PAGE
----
This week we are looking at how historians, archivists, and other public history professionals can preserve the remains of the past, share stories, and collect them through crowdsourcing.
First we will discuss the work you have done over the past week on your blogs.
Then we will turn to our first topic: engaging youth.
Engaging Youth and the Public:
Have a look at some of the debates surrounding engaging youth with technology.
James Cote, “The Digital Native Debate: An appraisal of pedagogical and generational claims.” Changing Landscapes of Childhood and Youth in Europe, Lynne Chisholm and Vassiliki Deliyanni-Kouimitzi (eds.)(pp. 86–109).Cambridge Scholars Press: Newcastle-upon-Tyne, 2014.
We’ll also debate a new article from The Atlantic discussing how smart phones have changed childhood and allegedly “destroyed a generation.”
Jeffrey Young, “When Computers Leave Classroom, So Does Boredom,” Chronicle of Higher Education, 20 July 2009.
Jason B. Jones, “The Creepy Treehouse Problem”, Chronicle of Higher Education, March 9, 2010.
Then we will turn to our second topic: crowdsourcing and preservation.
Do we lose anything when we preserve physical paper digitally? Can we ever hope to preserve the massive volumes of material being produced every second online? Should we even try?
How has the internet changed how public historians should do their work?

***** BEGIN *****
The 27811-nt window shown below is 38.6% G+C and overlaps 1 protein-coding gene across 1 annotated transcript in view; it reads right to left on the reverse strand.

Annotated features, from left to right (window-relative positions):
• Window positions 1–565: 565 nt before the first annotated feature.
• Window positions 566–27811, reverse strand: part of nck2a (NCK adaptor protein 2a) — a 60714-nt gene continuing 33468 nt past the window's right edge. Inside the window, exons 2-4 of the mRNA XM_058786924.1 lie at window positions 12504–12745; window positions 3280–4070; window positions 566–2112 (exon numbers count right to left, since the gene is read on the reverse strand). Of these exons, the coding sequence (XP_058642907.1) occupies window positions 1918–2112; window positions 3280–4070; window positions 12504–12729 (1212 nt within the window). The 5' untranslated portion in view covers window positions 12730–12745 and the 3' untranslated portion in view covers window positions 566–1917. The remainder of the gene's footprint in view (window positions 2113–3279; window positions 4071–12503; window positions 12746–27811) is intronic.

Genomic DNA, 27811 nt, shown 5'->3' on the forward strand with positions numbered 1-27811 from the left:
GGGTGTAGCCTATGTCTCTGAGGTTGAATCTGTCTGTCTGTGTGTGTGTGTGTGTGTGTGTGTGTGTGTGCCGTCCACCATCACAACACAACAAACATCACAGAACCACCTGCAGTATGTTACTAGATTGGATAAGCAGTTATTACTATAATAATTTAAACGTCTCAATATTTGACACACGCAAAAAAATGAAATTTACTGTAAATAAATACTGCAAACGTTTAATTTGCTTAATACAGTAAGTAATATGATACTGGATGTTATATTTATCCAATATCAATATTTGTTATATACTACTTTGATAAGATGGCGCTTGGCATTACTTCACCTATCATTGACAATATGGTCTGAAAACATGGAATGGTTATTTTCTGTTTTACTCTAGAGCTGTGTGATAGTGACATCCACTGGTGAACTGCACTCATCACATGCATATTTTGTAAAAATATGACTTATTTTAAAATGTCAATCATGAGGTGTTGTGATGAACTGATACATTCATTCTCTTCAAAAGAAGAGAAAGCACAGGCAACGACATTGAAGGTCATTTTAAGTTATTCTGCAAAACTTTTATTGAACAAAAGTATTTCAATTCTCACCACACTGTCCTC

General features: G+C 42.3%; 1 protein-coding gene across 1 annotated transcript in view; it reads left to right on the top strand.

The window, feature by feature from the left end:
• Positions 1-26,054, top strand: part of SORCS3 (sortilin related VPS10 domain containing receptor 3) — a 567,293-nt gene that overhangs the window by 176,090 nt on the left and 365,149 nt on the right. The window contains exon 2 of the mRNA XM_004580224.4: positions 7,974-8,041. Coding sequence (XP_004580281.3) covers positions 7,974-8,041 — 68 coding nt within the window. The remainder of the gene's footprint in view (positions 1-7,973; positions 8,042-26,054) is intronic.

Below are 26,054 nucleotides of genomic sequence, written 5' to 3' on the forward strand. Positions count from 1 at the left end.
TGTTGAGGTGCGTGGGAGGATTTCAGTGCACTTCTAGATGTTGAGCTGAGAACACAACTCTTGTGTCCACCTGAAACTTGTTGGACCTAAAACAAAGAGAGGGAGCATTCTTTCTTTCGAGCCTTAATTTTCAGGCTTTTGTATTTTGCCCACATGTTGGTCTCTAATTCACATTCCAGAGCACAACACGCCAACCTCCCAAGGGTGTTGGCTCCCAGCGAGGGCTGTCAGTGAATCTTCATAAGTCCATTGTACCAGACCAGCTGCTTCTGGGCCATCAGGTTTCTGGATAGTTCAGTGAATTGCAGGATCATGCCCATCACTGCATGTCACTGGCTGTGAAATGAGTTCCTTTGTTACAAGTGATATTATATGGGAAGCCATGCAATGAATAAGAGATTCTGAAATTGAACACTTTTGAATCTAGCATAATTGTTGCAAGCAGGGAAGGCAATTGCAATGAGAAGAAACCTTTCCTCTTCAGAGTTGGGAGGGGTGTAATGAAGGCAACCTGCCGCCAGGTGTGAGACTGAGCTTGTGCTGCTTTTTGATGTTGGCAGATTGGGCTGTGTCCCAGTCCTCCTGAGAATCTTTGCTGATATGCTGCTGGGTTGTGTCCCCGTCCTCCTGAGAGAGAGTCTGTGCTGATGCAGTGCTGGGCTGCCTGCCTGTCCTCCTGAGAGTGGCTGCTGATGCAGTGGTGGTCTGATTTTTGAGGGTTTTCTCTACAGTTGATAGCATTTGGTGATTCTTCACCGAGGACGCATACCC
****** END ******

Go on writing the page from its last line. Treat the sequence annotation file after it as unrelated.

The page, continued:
We will return to some of these questions in November when we discuss Material Culture and Digital Preservation.
- Roy Rosenzweig, “Scarcity or Abundance? Preserving the Past in a Digital Era” (Have a quick skim of this classic article from 2003. How far have things come since then?)
- Meg Foster, “Online and Plugged In? Public History and Historians in the Digital Age.” Public History Review, 21 (December 2014): 1–19.
- On Crowdsourcing
Getting the public to help decode Civil War telegrams at the Huntington Library.
The Real Face of White Australia is a fascinating digitization project completed by Tim Sherratt and Kate Bagnall from records in the National Archives of Australia. How does changing the access point of an archive from text to faces change how we think and feel about the records, and how we can work with archival material?
Jeremy Dutcher used 100-year old recordings of Wolastoq-language songs to create his Polaris award-winning album Wolastoqiyik Lintuwakonawa. What can he teach of us about new ways to preserve and extend what is stored in digital archives?
Explore these examples of Crowdsourcing and Preservation Projects:
- NC HB2: A Citizens’ History
- April 16 Archive
- The Old Bailey Online
- Hurricane Digital Memory Bank
- September 11 Digital Archive
- Polar Bear Expedition Digital Collections
- The 1906 San Francisco Earthquake
And finally, explore: omeka.net and see help and how-to guides. Also: Instructions for scholars
Have a look at this new platform for transcribing handwriting.